Resorption of the alveolar crest takes place in all dimensions yet can generally be thought of as bidimensional—vertical and horizontal. In general, vertical bone loss seldom occurs strictly without considerable loss of bone in the horizontal dimension, with a resultant shift of alveolar bone mass to the lingual. Frequently, for both the maxilla and the mandible, a loss of buccal bone mass occurs initially, including the buccal crest. With further resorption, the lingual crest is lost and alveolar vertical bone loss develops. When vertical loss is 5 mm or more, vertical distraction is indicated. However, because of vector control problems, vertical distraction of a typical alveolar segment further shifts the alveolar bone mass lingually. Therefore, unidirectional distraction may improve crestal height, but it compromises alveolar position, preventing ideal implant placement. During the course of distraction, traction from the lingual/palatal periosteum, muscles, and attached gingiva prevents maintenance of an axial vector. One solution to this technical problem is to use a bidirectional device that moves the segment both vertically and buccally.

The use of small, low-profile devices, which can be used without substantially interfering with the occlusal and esthetic functional requirements, enables the surgeon to manipulate small segments of osteotomized bone into more ideal positions for dental implant installation. A bidirectional device, the bidimensional crest distracter (2DCD; Surgi-Tec, Bruges, Belgium), was designed to enable both vertical and horizontal distraction. The device works in sequence, first by vertical distraction and then by horizontal distraction, to correct horizontal deflection.

Limitations and Contraindications

Although both total edentulous maxillary distraction and full mandibular horseshoe alveolar distraction have been used to gain vertical height, these procedures have largely been supplanted by local osteotomies done either in the posterior or anterior part of the mouth to avoid major surgery.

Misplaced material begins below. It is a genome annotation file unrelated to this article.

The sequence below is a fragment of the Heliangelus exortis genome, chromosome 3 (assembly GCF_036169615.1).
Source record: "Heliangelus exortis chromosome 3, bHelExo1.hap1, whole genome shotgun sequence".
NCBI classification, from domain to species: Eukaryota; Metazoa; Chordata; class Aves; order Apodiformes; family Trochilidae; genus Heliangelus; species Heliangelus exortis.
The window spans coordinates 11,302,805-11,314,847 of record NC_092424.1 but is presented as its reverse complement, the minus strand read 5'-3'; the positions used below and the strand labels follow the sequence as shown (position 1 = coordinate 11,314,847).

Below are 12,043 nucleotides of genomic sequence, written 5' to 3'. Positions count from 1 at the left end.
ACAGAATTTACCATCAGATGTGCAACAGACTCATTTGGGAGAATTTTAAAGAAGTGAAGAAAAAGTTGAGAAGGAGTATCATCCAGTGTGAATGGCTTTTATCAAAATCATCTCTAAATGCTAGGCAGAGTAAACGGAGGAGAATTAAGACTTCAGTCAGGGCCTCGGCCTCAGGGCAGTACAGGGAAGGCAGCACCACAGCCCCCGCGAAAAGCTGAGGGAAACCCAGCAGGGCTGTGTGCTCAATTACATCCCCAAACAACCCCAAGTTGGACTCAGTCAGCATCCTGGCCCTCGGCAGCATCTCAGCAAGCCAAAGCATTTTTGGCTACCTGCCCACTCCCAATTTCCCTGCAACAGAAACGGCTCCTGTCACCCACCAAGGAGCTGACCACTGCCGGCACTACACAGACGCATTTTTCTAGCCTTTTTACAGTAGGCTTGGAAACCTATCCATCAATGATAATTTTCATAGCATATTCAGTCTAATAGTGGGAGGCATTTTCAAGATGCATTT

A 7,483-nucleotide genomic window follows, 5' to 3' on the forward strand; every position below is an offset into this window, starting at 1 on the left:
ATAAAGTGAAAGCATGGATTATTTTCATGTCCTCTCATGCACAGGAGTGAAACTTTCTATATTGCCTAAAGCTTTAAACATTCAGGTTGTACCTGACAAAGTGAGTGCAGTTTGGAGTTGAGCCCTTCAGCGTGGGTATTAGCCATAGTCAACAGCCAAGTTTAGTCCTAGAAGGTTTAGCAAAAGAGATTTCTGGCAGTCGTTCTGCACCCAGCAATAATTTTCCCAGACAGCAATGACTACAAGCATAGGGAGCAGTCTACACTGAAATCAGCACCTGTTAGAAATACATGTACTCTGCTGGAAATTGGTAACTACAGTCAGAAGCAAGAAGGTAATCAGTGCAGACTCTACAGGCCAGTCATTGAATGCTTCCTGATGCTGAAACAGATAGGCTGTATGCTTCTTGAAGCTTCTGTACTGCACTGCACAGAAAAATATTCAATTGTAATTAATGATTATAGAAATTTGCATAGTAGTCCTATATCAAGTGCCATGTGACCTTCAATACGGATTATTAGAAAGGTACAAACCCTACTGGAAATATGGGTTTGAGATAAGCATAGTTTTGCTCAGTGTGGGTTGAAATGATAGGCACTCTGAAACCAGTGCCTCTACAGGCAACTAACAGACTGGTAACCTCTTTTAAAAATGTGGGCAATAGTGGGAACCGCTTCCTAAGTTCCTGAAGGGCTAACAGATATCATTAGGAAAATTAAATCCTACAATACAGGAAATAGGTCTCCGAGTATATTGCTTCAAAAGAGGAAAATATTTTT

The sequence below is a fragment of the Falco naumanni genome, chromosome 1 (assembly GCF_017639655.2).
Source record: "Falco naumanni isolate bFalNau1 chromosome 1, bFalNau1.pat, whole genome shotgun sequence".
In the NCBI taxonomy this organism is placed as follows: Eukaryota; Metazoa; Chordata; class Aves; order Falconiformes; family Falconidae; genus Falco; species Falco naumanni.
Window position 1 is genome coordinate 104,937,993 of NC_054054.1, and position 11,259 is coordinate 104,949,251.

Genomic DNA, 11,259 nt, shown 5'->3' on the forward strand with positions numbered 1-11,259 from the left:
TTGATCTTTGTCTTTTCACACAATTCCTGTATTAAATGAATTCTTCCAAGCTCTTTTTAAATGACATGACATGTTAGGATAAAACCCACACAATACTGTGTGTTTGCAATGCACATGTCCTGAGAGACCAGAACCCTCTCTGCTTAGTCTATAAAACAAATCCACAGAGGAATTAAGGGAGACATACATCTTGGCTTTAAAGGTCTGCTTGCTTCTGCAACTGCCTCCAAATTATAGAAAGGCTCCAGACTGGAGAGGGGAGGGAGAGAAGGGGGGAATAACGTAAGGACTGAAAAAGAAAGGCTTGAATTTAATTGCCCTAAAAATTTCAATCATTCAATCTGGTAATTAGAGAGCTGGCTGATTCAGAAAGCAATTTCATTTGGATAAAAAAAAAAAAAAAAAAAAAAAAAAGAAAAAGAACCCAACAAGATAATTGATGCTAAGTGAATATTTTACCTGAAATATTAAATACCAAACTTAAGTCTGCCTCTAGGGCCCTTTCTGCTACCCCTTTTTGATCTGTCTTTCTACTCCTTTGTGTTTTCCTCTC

The surgeon must understand that alveolar form in the ablated condition is never ideal; after distraction osteogenesis, the alveolar process needs further reconstruction with bone graft material to be made suitable for dental implants. Most often, bone grafting can be done at the same time as implant placement; however, in some cases the distraction is done in preparation of the soft tissue envelope for a definitive grafting procedure.

Once used extensively, alveolar distraction has declined in popularity with the development of osteoperiosteal flap procedures, particularly the alveolar split (book bone flap) and the sandwich osteotomy interpositional graft procedure. The use of bone morphogenetic protein-2 (BMP-2) has increased the capability of both fixed osteoperiosteal flaps and those using bone transport achieved by distraction osteogenesis.

Technique: Alveolar Width Distraction

A 67-year-old male is referred for bone augmentation of the upper left maxilla. Examination of a computed tomography (CT) scan reveals a residual ridge 2.6 mm wide. A horizontal distraction device, or crest widener (e.g., Laster Crest Widener; M.I.S, Shlomi, Israel), is used to expand the alveolar crest. The crest widener consists of four associated arms, each couplet moving apart to separate the bone when activated. The advantage of the crest widener is that the periosteum is not stripped; thus, the blood supply to the distracted segment is not impaired ( Figure 21-1, A to C ).

Figure 21-1
A, Preoperative clinical findings indicate a narrow ridge form. B, Examination of the CT scan reveals a 2.6-mm width of the residual ridge. C, Crest widener. D, Three incisions define the buccal segment to be distracted. E, Bone cuts are made using a thin tungsten bur. F, Incomplete fracture of the buccal plate. ( C courtesy Cortex Dental Implants Industries, Ltd.) G, The crest widener is inserted and secured with a titanium wire to an adjacent tooth. H, Sufficient width is achieved within 14 days. I,

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Jun 3, 2016 | Posted by in Oral and Maxillofacial Surgery | Comments Off on Distraction Osteogenesis for Height and Width of the Alveolar Crest